Cytosine

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Cytosine
Cytosine chemical structure.png
IUPAC name 4-amino-3H-pyrimidin-2-one
Identifiers
CAS number 71-30-7
PubChem 597
MeSH Cytosine
SMILES C1=C(NC(=O)N=C1)N
Properties
Molecular formula C4H5N3O
Molar mass 111.102
Melting point

320 - 325°C (decomp)

Except where noted otherwise, data are given for
materials in their standard state
(at 25 °C, 100 kPa)

Infobox disclaimer and references

Cytosine is one of the 5 main nucleobases used in storing and transporting genetic information within a cell in the nucleic acids DNA and RNA. It is a pyrimidine derivative, with a heterocyclic aromatic ring and two substituents attached (an amine group at position 4 and a keto group at position 2). The nucleoside of cytosine is cytidine. In Watson-Crick base pairing, it forms three hydrogen bonds with guanine.

History

Cytosine was first discovered in 1894 when it was isolated from calf thymus tissues. A structure was proposed in 1903, and was synthesized (and thus confirmed) in the laboratory in the same year.

Cytosine recently found use in quantum computation. The first time any quantum mechanical properties were harnessed to process information took place on August 1st in 1998 when researchers at Oxford implemented David Deutsch's algorithm on a two qubit NMRQC (Nuclear Magnetic Resonance Quantum Computer) based on the cytosine molecule.

Chemical reactions

Cytosine can be found as part of DNA, RNA, or as a part of a nucleotide. As cytidine triphosphate (CTP), it can act as a co-factor to enzymes, and can transfer a phosphate to convert adenosine diphosphate (ADP) to adenosine triphosphate (ATP).

In DNA and RNA, cytosine is paired with guanine. However, it is inherently unstable, and can change into uracil (spontaneous deamination). This can lead to a point mutation if not repaired by the DNA repair enzymes such as uracil glycosylase, which cleaves a uracil in DNA.

Cytosine can also be methylated into 5-methylcytosine by an enzyme called DNA methyltransferase.

External links


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Major families of biochemicals</td></tr><tr><td colspan="3" style="text-align: center;">Peptides | Amino acids | Nucleic acids | Carbohydrates | Nucleotide sugars | Lipids | Terpenes | Carotenoids | Tetrapyrroles | Enzyme cofactors | Steroids | Flavonoids | Alkaloids | Polyketides | Glycosides</td></tr><tr bgcolor="pink"><td style="white-space: nowrap; width: 10%; color: pink;">Analogues of nucleic acids:</td><td align="center">Types of Nucleic Acids</td><td style="white-space: nowrap; width: 10%; color: pink;">Analogues of nucleic acids:</td></tr>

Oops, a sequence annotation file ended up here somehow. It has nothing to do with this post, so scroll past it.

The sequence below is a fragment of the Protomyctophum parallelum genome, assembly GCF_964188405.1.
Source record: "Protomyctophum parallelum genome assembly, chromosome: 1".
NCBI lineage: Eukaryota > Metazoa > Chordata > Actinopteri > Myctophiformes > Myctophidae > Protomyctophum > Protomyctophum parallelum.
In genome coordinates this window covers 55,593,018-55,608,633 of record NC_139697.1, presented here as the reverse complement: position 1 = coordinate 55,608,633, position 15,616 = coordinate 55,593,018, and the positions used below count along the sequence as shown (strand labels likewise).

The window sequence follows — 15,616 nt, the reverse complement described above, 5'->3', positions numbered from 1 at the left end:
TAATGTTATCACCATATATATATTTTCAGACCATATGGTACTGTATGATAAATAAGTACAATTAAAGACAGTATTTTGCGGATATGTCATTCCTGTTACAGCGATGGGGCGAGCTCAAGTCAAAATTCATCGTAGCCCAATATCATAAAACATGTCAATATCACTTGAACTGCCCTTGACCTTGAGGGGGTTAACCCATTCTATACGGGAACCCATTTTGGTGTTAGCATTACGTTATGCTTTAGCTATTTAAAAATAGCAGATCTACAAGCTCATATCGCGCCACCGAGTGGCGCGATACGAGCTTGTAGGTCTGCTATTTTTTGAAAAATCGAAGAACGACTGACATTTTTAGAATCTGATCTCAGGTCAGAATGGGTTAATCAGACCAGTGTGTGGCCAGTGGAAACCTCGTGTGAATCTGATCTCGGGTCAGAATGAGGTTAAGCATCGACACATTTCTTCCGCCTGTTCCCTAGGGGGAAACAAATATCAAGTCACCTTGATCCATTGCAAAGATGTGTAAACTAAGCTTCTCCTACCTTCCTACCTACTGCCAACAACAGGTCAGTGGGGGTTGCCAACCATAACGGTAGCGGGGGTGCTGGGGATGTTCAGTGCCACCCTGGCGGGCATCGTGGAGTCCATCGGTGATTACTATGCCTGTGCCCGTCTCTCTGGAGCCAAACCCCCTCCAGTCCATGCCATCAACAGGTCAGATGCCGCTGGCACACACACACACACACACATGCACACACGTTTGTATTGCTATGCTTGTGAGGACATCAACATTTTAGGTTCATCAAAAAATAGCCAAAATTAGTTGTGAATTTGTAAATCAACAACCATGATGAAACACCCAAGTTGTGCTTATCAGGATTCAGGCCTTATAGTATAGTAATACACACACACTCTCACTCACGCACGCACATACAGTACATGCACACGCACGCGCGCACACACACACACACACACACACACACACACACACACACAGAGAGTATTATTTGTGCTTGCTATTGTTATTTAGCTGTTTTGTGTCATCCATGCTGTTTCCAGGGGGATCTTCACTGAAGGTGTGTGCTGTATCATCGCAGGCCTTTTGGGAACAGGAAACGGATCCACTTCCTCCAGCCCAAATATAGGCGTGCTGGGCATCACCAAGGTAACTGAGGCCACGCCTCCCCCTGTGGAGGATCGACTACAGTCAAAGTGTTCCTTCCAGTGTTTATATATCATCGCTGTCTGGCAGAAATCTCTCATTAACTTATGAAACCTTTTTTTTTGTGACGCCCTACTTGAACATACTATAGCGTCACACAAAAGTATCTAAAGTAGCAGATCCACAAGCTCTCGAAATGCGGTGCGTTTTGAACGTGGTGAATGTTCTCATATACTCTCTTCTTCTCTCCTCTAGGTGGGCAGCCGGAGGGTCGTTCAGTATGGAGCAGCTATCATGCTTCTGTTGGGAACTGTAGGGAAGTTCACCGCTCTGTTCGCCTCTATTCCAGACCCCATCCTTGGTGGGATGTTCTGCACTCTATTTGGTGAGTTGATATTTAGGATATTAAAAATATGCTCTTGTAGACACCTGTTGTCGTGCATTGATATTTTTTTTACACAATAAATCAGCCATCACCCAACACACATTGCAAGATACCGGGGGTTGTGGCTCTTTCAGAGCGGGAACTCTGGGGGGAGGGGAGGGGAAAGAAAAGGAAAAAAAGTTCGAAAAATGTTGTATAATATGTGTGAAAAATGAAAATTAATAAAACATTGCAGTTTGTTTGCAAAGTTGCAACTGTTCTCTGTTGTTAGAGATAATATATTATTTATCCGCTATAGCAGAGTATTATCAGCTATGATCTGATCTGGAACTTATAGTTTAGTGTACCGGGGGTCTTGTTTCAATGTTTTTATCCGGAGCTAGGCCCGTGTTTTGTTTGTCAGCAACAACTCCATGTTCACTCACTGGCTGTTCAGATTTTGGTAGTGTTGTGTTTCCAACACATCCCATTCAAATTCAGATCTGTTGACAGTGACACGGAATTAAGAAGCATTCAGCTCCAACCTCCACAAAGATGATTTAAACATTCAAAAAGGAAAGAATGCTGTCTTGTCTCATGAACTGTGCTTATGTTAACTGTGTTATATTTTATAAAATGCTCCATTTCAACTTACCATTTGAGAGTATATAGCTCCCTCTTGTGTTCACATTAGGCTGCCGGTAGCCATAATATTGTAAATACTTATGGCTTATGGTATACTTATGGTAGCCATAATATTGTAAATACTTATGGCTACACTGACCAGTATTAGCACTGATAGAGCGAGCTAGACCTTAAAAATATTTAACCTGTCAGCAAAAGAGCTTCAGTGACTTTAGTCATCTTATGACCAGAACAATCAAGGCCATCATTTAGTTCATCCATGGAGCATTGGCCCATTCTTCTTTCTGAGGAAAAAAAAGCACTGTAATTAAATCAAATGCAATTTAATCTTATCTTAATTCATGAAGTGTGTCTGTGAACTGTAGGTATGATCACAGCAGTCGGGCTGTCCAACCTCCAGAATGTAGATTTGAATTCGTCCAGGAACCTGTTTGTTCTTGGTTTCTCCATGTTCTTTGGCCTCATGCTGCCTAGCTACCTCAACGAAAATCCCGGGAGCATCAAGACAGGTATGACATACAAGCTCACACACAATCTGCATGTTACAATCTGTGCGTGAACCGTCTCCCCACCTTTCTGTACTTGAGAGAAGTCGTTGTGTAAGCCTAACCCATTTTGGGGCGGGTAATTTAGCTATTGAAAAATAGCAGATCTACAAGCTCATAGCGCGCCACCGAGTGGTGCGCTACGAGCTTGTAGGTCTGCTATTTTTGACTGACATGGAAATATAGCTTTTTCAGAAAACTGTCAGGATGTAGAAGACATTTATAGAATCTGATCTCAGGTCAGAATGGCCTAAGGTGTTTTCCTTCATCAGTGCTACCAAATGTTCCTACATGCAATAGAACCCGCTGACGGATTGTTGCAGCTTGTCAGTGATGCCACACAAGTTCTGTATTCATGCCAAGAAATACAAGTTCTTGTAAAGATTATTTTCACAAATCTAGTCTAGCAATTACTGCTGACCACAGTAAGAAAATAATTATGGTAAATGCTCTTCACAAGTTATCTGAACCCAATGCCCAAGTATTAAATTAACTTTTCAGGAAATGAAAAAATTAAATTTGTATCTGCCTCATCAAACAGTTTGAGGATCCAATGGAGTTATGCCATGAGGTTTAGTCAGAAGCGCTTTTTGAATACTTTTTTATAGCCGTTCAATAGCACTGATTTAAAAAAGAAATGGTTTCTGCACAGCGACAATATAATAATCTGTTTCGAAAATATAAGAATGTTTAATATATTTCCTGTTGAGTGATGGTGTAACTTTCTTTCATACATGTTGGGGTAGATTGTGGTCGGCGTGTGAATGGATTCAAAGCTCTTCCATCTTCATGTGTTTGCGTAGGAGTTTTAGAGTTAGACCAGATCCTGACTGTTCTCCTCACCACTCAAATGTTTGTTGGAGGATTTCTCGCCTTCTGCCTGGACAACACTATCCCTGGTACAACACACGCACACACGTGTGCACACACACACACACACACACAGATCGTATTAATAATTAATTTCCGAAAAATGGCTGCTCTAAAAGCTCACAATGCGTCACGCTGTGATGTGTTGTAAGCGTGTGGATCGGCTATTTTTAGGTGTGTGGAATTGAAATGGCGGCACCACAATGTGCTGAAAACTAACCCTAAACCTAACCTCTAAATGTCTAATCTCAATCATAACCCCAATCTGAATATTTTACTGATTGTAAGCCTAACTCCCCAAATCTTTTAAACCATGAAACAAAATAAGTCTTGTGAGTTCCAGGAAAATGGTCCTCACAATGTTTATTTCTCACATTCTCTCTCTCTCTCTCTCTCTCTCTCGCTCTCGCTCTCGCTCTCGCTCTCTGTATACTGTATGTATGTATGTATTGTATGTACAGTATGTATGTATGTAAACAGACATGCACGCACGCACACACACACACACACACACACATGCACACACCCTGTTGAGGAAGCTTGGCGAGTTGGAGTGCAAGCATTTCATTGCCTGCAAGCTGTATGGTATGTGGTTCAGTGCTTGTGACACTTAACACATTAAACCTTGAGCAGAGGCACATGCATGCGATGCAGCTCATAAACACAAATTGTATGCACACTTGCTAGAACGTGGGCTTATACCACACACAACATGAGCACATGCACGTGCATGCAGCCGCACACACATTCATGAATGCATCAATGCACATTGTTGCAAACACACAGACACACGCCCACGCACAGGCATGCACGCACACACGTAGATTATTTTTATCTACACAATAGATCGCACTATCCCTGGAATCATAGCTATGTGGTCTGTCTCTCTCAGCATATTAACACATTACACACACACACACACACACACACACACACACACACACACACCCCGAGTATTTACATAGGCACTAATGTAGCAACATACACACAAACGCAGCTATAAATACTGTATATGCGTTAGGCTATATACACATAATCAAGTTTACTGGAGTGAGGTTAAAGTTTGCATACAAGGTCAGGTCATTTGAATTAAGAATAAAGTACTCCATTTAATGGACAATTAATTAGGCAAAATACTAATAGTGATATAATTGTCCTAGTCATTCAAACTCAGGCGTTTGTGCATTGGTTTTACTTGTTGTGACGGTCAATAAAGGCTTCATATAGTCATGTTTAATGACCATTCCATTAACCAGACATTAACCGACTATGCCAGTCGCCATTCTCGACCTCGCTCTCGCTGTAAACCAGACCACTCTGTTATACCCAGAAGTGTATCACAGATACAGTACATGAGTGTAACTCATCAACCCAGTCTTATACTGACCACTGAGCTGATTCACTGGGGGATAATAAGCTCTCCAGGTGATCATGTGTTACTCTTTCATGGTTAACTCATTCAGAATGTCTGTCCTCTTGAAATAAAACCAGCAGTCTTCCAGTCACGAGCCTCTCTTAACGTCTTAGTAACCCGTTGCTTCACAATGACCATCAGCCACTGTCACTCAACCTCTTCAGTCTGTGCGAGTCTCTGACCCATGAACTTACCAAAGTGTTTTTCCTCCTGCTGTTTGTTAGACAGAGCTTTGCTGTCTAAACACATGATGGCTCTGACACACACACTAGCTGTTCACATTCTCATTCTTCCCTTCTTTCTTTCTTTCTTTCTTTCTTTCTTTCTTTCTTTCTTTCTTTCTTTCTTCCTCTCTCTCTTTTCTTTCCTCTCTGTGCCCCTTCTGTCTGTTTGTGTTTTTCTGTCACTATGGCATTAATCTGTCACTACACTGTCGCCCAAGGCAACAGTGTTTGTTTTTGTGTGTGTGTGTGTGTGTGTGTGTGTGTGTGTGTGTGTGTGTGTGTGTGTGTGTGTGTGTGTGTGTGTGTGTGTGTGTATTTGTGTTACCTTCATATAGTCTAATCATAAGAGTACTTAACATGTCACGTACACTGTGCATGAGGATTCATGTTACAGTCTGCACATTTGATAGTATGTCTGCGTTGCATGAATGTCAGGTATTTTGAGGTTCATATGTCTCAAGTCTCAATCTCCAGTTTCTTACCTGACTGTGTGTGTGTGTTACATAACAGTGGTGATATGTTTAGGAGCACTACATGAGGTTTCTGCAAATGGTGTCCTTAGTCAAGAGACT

Nucleobases: Purine (Adenine, Guanine) | Pyrimidine (Uracil, Thymine, Cytosine)
Nucleosides: Adenosine/Deoxyadenosine | Guanosine/Deoxyguanosine | Uridine | Thymidine | Cytidine/Deoxycytidine
Nucleotides: monophosphates (AMP, GMP, UMP, CMP) | diphosphates (ADP, GDP, UDP, CDP) | triphosphates (ATP, GTP, UTP, CTP) | cyclic (cAMP, cGMP, cADPR)
Deoxynucleotides: monophosphates (dAMP, dGMP, TMP, dCMP) | diphosphates (dADP, dGDP, TDP, dCDP) | triphosphates (dATP, dGTP, TTP, dCTP)
Ribonucleic acids: RNA | mRNA | tRNA | rRNA | gRNA | miRNA | ncRNA | piRNA | shRNA | siRNA | snRNA | snoRNA
Deoxyribonucleic acids: DNA | mtDNA | cDNA
Nucleic acid analogues: GNA | LNA | PNA | TNA | morpholino
Cloning vectors: plasmid | cosmid | fosmid | phagemid | BAC | YAC | HAC
ca:Citosina

cs:Cytosin da:Cytosin de:Cytosineo:Citozinoid:Sitosin it:Citosina he:ציטוזין lt:Citozinas nl:Cytosinesimple:Cytosine sl:Citozin sr:Цитозин sh:Citozin fi:Sytosiini sv:Cytosinuk:Цитозин


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